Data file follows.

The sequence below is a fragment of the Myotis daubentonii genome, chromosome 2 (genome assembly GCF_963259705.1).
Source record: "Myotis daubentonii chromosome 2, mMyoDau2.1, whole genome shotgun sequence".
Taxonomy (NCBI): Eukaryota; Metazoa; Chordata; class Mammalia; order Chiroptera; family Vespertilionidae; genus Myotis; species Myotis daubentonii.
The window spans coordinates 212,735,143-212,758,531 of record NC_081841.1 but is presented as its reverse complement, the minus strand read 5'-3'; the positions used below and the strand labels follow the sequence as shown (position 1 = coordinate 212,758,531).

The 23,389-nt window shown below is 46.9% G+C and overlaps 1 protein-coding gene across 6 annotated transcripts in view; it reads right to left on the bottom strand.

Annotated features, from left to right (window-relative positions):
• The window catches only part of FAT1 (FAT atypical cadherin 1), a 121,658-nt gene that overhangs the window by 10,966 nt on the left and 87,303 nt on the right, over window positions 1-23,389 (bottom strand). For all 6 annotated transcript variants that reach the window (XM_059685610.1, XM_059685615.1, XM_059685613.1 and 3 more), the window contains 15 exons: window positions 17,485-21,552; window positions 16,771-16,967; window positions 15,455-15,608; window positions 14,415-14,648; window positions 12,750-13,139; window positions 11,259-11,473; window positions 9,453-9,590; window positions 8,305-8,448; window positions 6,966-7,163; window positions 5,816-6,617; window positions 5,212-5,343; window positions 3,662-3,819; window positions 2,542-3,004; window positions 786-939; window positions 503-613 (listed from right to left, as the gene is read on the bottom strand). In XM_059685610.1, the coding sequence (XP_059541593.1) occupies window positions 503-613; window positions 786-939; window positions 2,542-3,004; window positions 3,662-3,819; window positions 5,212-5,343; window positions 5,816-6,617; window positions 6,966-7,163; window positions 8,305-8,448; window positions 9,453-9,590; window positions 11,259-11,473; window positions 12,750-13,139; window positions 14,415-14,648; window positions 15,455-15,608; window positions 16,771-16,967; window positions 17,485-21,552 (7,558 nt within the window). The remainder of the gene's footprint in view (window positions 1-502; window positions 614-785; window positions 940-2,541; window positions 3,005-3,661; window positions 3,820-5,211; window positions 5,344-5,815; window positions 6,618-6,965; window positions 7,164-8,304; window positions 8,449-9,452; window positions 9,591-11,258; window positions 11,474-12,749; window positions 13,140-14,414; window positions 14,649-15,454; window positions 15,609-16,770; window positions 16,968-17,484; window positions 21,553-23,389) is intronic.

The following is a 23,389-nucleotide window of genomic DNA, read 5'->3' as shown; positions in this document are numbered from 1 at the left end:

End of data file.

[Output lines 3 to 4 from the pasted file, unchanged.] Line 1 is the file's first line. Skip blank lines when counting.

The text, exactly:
Taxonomy (NCBI): Eukaryota; Metazoa; Chordata; class Mammalia; order Chiroptera; family Vespertilionidae; genus Myotis; species Myotis daubentonii.
The window spans coordinates 212,735,143-212,758,531 of record NC_081841.1 but is presented as its reverse complement, the minus strand read 5'-3'; the positions used below and the strand labels follow the sequence as shown (position 1 = coordinate 212,758,531).